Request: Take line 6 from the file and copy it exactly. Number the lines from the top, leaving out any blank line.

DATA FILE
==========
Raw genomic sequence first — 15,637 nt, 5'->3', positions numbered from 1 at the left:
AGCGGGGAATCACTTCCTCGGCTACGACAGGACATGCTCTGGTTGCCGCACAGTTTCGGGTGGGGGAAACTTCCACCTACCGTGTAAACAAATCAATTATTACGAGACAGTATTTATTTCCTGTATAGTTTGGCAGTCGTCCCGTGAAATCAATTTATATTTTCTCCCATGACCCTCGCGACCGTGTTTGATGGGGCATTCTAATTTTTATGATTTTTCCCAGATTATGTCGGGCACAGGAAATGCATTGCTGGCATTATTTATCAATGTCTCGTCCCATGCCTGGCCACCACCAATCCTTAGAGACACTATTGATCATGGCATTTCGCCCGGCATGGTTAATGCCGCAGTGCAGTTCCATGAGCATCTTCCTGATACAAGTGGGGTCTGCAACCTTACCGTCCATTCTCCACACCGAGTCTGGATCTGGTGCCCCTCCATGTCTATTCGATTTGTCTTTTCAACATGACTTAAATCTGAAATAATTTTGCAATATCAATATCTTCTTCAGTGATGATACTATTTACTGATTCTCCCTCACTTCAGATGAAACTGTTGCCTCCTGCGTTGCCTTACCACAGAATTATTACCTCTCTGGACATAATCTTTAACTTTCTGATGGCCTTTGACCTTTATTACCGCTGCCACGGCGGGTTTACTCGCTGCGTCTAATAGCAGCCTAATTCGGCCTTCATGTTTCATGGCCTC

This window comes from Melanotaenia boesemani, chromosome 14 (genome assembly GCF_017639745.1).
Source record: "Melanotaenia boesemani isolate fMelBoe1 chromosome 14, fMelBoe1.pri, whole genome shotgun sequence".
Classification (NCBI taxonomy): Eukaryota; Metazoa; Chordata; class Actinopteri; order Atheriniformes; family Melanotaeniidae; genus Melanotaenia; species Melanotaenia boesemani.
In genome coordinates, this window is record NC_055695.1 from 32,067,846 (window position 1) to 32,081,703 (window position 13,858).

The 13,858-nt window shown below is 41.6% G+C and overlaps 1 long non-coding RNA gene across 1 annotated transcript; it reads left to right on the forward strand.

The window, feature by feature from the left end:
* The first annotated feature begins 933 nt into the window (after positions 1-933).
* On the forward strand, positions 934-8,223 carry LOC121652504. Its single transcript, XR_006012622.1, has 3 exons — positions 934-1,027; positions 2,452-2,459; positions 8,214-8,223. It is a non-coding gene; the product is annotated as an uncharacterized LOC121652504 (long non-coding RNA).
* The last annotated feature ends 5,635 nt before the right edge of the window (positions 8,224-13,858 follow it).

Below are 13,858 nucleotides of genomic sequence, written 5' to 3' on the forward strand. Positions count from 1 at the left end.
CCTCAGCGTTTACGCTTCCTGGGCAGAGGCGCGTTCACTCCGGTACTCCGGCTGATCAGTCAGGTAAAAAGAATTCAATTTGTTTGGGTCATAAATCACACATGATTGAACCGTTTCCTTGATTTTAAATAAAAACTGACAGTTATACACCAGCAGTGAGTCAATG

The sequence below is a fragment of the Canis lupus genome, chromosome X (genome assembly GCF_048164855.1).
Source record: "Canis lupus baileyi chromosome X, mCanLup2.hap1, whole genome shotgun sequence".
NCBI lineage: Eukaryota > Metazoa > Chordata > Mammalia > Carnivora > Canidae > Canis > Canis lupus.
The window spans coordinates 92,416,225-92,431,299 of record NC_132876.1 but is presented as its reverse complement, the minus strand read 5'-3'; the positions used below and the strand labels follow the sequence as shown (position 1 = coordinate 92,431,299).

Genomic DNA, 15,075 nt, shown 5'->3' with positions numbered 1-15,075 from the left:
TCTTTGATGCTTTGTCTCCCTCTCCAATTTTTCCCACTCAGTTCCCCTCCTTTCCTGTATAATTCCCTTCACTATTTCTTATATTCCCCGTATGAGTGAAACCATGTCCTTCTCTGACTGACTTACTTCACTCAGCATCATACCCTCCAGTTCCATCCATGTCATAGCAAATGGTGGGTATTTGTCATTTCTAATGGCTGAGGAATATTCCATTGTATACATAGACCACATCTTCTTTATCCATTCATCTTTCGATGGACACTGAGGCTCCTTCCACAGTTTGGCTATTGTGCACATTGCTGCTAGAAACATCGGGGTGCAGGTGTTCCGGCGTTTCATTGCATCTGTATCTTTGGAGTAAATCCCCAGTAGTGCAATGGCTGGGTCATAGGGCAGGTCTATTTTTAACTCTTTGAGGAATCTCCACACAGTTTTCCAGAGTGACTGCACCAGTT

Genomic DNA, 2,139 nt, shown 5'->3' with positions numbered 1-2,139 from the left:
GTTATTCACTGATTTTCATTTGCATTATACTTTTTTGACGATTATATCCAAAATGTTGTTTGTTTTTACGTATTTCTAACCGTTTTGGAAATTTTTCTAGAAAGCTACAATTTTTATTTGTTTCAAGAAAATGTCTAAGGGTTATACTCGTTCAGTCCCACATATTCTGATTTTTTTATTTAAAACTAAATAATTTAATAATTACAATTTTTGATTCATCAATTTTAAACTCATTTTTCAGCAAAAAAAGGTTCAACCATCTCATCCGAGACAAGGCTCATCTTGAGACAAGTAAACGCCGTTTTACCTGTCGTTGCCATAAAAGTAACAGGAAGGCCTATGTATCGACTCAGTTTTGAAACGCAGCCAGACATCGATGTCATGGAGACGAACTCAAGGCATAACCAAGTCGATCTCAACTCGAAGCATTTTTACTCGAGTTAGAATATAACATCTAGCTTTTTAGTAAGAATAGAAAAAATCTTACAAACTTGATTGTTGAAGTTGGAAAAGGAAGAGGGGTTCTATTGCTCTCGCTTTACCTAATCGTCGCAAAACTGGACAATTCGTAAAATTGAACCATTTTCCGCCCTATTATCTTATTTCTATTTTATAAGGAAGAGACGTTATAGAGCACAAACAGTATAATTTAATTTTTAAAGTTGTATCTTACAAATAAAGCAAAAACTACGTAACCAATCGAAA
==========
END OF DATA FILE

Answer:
In genome coordinates, this window is record NC_055695.1 from 32,067,846 (window position 1) to 32,081,703 (window position 13,858).